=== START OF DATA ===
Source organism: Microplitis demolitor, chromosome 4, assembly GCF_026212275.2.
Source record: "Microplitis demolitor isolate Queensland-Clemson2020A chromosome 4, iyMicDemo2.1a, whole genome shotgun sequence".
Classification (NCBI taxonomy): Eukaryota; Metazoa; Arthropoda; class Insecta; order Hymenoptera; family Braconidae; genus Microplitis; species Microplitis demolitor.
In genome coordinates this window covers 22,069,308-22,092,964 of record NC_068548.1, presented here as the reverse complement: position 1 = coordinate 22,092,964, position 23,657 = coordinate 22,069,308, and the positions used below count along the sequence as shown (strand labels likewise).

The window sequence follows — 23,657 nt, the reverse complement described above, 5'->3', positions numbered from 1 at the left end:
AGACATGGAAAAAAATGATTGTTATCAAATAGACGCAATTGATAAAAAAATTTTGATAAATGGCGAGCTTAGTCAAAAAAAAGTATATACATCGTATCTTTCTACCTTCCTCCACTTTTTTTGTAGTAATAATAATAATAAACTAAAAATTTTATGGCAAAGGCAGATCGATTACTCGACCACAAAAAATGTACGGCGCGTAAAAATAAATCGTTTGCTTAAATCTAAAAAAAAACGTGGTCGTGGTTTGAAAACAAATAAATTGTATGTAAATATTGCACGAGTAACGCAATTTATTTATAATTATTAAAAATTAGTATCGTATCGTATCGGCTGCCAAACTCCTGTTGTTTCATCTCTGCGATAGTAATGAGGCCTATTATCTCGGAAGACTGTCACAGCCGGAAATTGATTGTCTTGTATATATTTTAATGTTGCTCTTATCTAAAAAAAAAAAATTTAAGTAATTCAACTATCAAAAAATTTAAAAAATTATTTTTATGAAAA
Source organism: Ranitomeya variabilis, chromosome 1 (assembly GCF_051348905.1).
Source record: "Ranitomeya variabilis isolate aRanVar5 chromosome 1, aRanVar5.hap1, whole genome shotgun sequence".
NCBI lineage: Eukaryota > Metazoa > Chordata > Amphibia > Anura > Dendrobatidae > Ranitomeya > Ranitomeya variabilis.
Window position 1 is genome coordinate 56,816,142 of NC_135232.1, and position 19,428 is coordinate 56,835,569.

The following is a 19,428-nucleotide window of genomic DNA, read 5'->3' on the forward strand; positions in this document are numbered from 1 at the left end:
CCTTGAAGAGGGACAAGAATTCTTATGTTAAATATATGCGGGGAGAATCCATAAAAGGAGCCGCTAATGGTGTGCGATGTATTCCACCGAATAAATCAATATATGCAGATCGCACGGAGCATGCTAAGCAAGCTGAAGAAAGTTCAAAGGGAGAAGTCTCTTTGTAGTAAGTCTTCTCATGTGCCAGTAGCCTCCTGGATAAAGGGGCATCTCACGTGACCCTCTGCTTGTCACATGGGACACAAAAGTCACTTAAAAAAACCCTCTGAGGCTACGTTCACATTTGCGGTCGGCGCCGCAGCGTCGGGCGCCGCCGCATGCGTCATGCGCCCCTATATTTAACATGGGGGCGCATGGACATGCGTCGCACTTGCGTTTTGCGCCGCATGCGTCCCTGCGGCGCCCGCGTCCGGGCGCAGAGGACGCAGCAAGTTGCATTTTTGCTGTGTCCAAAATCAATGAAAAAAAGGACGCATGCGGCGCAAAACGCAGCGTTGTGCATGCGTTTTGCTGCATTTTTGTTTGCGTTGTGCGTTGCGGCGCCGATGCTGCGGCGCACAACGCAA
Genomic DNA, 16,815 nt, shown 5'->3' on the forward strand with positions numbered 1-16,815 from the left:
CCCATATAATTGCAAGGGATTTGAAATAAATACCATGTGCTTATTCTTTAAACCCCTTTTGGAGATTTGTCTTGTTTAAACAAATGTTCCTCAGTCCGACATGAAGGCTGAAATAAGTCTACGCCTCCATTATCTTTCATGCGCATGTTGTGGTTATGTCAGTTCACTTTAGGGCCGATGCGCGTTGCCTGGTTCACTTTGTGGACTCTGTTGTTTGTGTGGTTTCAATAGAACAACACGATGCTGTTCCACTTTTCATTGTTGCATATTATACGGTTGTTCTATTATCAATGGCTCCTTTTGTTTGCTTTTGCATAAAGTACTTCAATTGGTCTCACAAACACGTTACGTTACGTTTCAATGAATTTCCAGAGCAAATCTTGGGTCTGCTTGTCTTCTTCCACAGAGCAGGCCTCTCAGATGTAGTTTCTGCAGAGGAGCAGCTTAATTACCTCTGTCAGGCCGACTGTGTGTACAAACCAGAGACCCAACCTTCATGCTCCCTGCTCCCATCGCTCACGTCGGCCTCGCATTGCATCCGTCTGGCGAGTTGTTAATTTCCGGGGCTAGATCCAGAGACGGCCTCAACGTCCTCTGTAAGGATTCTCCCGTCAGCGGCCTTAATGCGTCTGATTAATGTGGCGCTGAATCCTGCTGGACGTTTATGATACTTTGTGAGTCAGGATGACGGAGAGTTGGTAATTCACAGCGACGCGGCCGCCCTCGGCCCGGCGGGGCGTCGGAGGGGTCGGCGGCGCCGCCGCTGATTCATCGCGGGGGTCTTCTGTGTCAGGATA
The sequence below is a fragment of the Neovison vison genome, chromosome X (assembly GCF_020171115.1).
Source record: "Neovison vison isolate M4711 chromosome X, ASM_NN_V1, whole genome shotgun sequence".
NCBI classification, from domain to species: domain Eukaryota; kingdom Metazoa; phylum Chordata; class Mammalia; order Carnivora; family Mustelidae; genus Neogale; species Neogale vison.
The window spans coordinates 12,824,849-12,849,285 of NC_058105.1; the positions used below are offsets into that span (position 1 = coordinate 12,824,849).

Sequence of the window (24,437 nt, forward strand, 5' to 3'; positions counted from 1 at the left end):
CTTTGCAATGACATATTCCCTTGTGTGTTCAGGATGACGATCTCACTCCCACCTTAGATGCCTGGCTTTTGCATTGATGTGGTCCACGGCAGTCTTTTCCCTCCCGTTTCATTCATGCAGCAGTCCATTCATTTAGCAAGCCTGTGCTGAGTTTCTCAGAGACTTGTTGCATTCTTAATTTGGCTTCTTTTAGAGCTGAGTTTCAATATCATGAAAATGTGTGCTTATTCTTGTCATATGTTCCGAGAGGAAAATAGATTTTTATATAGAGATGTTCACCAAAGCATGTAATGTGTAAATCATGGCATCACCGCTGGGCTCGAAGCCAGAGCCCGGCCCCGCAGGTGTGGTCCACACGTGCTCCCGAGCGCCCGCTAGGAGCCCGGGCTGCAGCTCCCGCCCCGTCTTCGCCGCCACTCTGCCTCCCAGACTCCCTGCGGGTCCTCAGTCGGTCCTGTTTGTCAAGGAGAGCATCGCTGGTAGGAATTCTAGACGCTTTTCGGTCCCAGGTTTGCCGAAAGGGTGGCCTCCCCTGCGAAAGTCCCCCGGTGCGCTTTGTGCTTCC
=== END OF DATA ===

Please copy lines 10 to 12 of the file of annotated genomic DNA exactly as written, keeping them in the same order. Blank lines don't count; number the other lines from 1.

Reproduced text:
Window position 1 is genome coordinate 56,816,142 of NC_135232.1, and position 19,428 is coordinate 56,835,569.

The following is a 19,428-nucleotide window of genomic DNA, read 5'->3' on the forward strand; positions in this document are numbered from 1 at the left end:
CCTTGAAGAGGGACAAGAATTCTTATGTTAAATATATGCGGGGAGAATCCATAAAAGGAGCCGCTAATGGTGTGCGATGTATTCCACCGAATAAATCAATATATGCAGATCGCACGGAGCATGCTAAGCAAGCTGAAGAAAGTTCAAAGGGAGAAGTCTCTTTGTAGTAAGTCTTCTCATGTGCCAGTAGCCTCCTGGATAAAGGGGCATCTCACGTGACCCTCTGCTTGTCACATGGGACACAAAAGTCACTTAAAAAAACCCTCTGAGGCTACGTTCACATTTGCGGTCGGCGCCGCAGCGTCGGGCGCCGCCGCATGCGTCATGCGCCCCTATATTTAACATGGGGGCGCATGGACATGCGTCGCACTTGCGTTTTGCGCCGCATGCGTCCCTGCGGCGCCCGCGTCCGGGCGCAGAGGACGCAGCAAGTTGCATTTTTGCTGTGTCCAAAATCAATGAAAAAAAGGACGCATGCGGCGCAAAACGCAGCGTTGTGCATGCGTTTTGCTGCATTTTTGTTTGCGTTGTGCGTTGCGGCGCCGATGCTGCGGCGCACAACGCAA